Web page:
The Product Development Triathlon
Republished from the original published on July 19, 2016.
25 March 2016. Because I keep careful notes these days I can identify the precise moment when I asked the question I should have asked twenty years ago: what if those waterfall folks aren’t wrong, what if they are solving a different problem than I’m solving? What problem is that?
The past four months have been fecund beyond belief for me. I have changed how I approach software development but also life in general. Different risk profiles call for different approaches, but I can sometimes choose which risk profile I use in a situation.
Trying to communicate my insight has been frustrating. I feel like a puppy on a hike. I’ve run ahead, found an awesome stick, brought it back, dropped it at my masters’ feet, and now I’m barking madly without anyone paying to attention to just how awesome the stick really is.
I awoke in the middle of the night with a new approach, a new metaphor to go with the new vocabulary I’m using. Here goes.
Product development proceeds in three phases:
- Explore–the risky search for a viable return on a viable investment. Successful exploration is unpredictable, so the highest expected value strategy is to reduce the cost of experimentation and put a little investment into many, uncorrelated experiments. If you’re lucky, one of these experiments turns out to be unexpectedly successful, which leads to:
- Expand–now things are going nuts (think Pokemon Go or Facebook Live Video). Unanticipated bottlenecks appear. All you have time for is to eliminate the next bottleneck just before it derails you. Once growth becomes routine, it’s time to:
- Extract–now the shape of the problem and solution spaces are clear. One euro in equals three euros out. Playbooks emerge: here’s how you roll out the service in a new city. Economies of scale matter: delivering the service at lower cost is more profitable.
There’s hours and hours of cool stuff implied by this model, but that’s the basics.
Lessons from the Triathlon
- Each phases requires different equipment, different technique, different training. Software product development requires different tools, techniques, and value systems in the three phases. (The answer to the ??? in my notebook is “Efficient Extraction”.)
- You can’t mix the phases. Just because biking is the fastest phase in kilometers per hour doesn’t mean you can go faster by taking your bike into the water. (I was dealing with a project prematurely moving from explore to expand just yesterday.)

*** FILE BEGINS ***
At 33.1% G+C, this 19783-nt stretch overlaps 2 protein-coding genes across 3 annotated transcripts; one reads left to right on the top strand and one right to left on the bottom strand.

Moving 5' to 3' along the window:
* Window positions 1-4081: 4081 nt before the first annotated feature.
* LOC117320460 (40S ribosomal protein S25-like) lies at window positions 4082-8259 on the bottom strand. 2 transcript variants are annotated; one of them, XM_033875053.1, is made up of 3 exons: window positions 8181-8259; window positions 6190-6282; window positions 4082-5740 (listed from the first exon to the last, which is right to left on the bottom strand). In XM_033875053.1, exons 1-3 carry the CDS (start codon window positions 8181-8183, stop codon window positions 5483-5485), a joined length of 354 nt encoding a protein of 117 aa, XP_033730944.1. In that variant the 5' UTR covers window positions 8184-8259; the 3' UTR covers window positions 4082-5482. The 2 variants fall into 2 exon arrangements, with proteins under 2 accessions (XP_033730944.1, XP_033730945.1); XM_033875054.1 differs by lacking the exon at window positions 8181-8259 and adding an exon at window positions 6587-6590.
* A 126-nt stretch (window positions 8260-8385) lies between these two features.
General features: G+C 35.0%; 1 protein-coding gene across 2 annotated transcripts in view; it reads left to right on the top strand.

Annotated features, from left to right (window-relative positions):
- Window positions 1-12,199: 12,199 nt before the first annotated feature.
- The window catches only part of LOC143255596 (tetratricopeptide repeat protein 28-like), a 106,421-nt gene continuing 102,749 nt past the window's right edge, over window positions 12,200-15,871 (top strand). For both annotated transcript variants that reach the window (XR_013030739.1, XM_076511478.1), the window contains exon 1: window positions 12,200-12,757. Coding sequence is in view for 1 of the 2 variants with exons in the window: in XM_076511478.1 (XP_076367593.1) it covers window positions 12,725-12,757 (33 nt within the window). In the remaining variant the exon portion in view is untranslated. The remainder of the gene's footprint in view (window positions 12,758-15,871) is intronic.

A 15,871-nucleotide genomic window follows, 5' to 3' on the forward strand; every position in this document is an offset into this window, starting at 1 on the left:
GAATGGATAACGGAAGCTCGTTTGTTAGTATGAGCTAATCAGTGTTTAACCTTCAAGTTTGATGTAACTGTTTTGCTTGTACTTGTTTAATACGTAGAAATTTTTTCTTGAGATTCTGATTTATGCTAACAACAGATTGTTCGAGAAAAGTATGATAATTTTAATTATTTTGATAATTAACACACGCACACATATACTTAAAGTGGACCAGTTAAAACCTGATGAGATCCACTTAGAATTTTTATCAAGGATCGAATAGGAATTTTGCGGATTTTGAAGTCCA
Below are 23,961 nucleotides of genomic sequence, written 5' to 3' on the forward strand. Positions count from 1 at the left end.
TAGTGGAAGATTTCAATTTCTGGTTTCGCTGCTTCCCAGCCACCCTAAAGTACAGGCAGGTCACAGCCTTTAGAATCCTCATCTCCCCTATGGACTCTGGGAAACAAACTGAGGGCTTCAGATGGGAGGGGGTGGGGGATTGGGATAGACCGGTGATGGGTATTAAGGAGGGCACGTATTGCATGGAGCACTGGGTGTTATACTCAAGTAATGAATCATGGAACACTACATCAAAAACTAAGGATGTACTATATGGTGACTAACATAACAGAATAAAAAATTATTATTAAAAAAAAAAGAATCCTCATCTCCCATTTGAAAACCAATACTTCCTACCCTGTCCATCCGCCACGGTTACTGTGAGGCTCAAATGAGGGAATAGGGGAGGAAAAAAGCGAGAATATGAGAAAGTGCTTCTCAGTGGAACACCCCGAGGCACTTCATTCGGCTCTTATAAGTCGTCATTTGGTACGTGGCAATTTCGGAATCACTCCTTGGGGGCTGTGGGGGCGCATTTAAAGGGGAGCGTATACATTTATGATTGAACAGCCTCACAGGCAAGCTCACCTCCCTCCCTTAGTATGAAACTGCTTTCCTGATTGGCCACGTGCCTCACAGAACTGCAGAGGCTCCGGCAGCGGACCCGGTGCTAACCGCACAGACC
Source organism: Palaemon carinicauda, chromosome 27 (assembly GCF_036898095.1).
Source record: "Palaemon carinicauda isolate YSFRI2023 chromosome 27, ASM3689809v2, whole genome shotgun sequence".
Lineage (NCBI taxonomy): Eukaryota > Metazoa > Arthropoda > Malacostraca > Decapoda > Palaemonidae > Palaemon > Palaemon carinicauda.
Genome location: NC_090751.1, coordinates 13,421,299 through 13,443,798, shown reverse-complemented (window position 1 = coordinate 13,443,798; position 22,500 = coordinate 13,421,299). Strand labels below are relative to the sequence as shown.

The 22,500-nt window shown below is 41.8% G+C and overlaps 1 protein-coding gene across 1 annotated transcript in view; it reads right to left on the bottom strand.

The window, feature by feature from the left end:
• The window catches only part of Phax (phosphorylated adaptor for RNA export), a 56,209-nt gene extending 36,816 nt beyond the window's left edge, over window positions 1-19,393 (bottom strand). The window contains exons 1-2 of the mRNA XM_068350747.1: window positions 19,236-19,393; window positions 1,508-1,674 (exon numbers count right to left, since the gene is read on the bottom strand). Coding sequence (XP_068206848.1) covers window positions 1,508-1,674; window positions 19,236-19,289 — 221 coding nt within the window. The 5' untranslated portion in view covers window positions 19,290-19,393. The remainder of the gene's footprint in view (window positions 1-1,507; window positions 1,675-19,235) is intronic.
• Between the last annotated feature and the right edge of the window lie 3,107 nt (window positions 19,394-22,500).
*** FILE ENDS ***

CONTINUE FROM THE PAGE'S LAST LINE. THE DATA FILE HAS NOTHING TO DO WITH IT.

- The transitions are awkward, but they count. If a project goes from one phase to another and the team doesn’t notice, it’s like trying to swim on a bike. Not so good.
- Only organizations that can execute all three phases can complete a race. If you just don’t feel like running, then it’s not a triathlon.
- Unlike a triathlon, the same people don’t have to complete the phases. I specialize in exploration. As soon as expansion starts, I’m ready to start exploring again. As long as there is someone I can hand off to, this works fine.
- The relative progress of the three phases roughly maps. Exploration (swimming) seems slow. Experiment after experiment fails. False hopes are dashed. Repeatedly. Then comes the “overnight success” of expansion (biking). Progress that would have taken months now happens in days or hours, just like a mile on a bike is way shorter than a mile swimming. Extraction (running) is more of a slog than expansion.
- ??? [hoping for suggestions from actual triathletes or poets]
A few highlights:
- Choose exploration. If you’re extracting and starting to feel hopeless or burned out, deliberately switch to exploration.
- Accelerate experimentation. If you’re following all the rules and your experiments aren’t getting anywhere, break the rules to experiment faster. If experiments aren’t likely to last, quick and easy won’t cost you in the long run.
- Transition. If things aren’t going smoothly, see if you’ve changed phases without noticing. If so, change the rules to match the phase you’re in.
I’m only four months in, so I’m sure there’ll be lots more to come. I hope I’ve convinced you that this really is an awesome awesome stick.